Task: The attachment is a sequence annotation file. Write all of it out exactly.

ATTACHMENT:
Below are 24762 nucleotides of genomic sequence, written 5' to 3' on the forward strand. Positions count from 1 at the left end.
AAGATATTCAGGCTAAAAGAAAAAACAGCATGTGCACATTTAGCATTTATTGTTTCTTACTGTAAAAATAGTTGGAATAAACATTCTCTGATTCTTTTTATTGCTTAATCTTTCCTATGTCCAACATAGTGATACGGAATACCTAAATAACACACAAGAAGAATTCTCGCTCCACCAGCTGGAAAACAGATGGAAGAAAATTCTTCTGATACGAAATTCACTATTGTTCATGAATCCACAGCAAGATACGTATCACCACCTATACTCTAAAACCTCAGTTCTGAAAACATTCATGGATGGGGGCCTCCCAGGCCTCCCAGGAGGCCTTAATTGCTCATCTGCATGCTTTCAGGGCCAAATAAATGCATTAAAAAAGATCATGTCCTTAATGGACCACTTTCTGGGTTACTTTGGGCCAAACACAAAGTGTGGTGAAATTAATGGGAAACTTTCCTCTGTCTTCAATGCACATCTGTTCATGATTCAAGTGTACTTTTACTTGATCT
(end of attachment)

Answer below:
Below are 24762 nucleotides of genomic sequence, written 5' to 3' on the forward strand. Positions count from 1 at the left end.
AAGATATTCAGGCTAAAAGAAAAAACAGCATGTGCACATTTAGCATTTATTGTTTCTTACTGTAAAAATAGTTGGAATAAACATTCTCTGATTCTTTTTATTGCTTAATCTTTCCTATGTCCAACATAGTGATACGGAATACCTAAATAACACACAAGAAGAATTCTCGCTCCACCAGCTGGAAAACAGATGGAAGAAAATTCTTCTGATACGAAATTCACTATTGTTCATGAATCCACAGCAAGATACGTATCACCACCTATACTCTAAAACCTCAGTTCTGAAAACATTCATGGATGGGGGCCTCCCAGGCCTCCCAGGAGGCCTTAATTGCTCATCTGCATGCTTTCAGGGCCAAATAAATGCATTAAAAAAGATCATGTCCTTAATGGACCACTTTCTGGGTTACTTTGGGCCAAACACAAAGTGTGGTGAAATTAATGGGAAACTTTCCTCTGTCTTCAATGCACATCTGTTCATGATTCAAGTGTACTTTTACTTGATCT